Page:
To start, the Canadian Institute for Substance Use Research (CISUR) recently found that 851 (can you believe they made a type claiming the number to be 8,851?!) people died from cannabis in 2014. But the thing is, these were not overdoses that killed people. These deaths were only thought to be a result of lung cancer (638 deaths) or car accidents (213 deaths).
Adding to that, the CISUR derived these stats from a Swedish study (that has since been debunked) and applied the calculations to the population of cannabis users in Canada and made an “educated guess.” These deaths were not actually documented. Not to mention, many of the Swedish people that died from lung cancer and were labeled cannabis users also used tobacco, which is a substance proven to cause lung cancer. That invalidates this research immediately and makes you wonder just how many people really do die each year in Canada, or anywhere for that matter, from lung cancer strictly related to cannabis use.
And if you’re wondering about car deaths related to smoking weed, a 2017 study estimated that only 75 people died (not 213) in “cannabis-attributable” traffic collisions over the course of the year in Canada. And there was no information about whether other substances were involved or whether the persons were actually under the influence or just had traces of marijuana in their systems.
So sure, people do die while under the influence of cannabis. But the numbers are nowhere near the staggering 4 Canadians that die each day (a whopping 1,500 a year) due to alcohol-related collisions.
Still Not Convinced Alcohol Fares Worse than Marijuana?
The truth is, we could go on and on about why marijuana is not as dangerous as alcohol and how the legalization of weed in Canada took far too long.
But just in case you need a little more convincing, check out these facts:
- 80% of Canadians use alcohol, 15% of Canadians use cannabis (despite legalization)
- The majority of social costs of cannabis (94%) are related to enforcement (in other words stopping illegal dispensaries and punishing users) when compared to the health costs; alcohol social costs are split 50/50 when it comes to enforcement and health care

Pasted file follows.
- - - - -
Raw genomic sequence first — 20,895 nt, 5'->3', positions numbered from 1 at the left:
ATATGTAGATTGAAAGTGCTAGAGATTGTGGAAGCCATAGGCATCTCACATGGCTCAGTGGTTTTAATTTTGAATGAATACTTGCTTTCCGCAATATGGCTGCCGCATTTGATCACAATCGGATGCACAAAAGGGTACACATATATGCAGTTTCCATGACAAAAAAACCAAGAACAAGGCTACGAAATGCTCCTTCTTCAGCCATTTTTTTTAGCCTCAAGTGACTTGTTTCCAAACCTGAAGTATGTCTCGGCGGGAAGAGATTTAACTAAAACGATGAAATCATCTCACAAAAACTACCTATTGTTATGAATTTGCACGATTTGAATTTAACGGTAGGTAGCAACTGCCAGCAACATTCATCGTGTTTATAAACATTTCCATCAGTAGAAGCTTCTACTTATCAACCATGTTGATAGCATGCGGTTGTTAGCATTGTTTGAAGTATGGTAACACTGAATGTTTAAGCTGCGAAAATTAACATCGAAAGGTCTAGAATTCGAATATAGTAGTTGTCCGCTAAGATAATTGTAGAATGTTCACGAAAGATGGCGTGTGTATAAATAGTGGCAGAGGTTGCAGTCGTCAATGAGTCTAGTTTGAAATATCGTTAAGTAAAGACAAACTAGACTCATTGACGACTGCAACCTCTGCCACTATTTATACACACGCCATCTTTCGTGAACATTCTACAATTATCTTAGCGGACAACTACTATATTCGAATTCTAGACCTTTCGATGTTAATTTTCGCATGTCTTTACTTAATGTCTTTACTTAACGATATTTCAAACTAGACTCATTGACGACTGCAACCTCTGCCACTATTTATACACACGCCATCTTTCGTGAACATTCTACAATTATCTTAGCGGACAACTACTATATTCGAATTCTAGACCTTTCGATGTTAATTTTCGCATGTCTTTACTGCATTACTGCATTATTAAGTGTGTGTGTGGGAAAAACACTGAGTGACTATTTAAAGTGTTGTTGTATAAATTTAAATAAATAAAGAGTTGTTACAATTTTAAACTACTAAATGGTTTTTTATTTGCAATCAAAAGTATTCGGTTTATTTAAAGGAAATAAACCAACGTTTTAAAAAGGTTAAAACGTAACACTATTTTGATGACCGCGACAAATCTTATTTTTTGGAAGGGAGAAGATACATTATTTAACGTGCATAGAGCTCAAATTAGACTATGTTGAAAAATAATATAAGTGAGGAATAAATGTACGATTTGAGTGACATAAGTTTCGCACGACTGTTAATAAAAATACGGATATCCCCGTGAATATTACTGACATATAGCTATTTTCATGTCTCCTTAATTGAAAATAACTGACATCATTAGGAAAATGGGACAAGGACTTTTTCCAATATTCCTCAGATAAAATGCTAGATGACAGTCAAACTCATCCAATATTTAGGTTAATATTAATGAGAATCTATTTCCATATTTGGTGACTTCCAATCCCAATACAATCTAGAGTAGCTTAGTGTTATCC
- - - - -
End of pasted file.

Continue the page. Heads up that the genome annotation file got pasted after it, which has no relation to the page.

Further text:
- Some studies claim that marijuana does not affect brain cells as we once thought it did, especially when compared to the damage alcohol does to the brain
- In the largest study of its kind, there was no link found between smoking marijuana and lung cancer; in fact, those who did smoke had lower incidences of cancer compared to non-users
- Alcohol’s addiction potential is far greater than that of marijuana
- An article published in the Journal of Addictive Behaviors reports that “alcohol is clearly the drug with the most evidence to support a direct intoxication-violence relationship,” whereas “cannabis reduces the likelihood of violence during intoxication.”
- Scientists believe that although a marijuana overdose is technically possible, it’s highly unlikely because you’d have to consume about 30% of your body weight before you overdosed (for some perspective, that means an 80kg person would have to eat about 24kg of weed)
In the end, marijuana is not without its problems. As with anything in life, moderation is the key. But the hype surrounding weed smokers, the health problems attributed to marijuana, and the social impact this so-called highly addictive drug has on the people has got to stop. And we think that Canada is on the right track. Though officials claim that legalizing marijuana in Canada is to stop the black market and protect the youth (both of which are noble causes), there’s probably more to it. And statistics like the ones mentioned above likely played a role in the move towards legalization.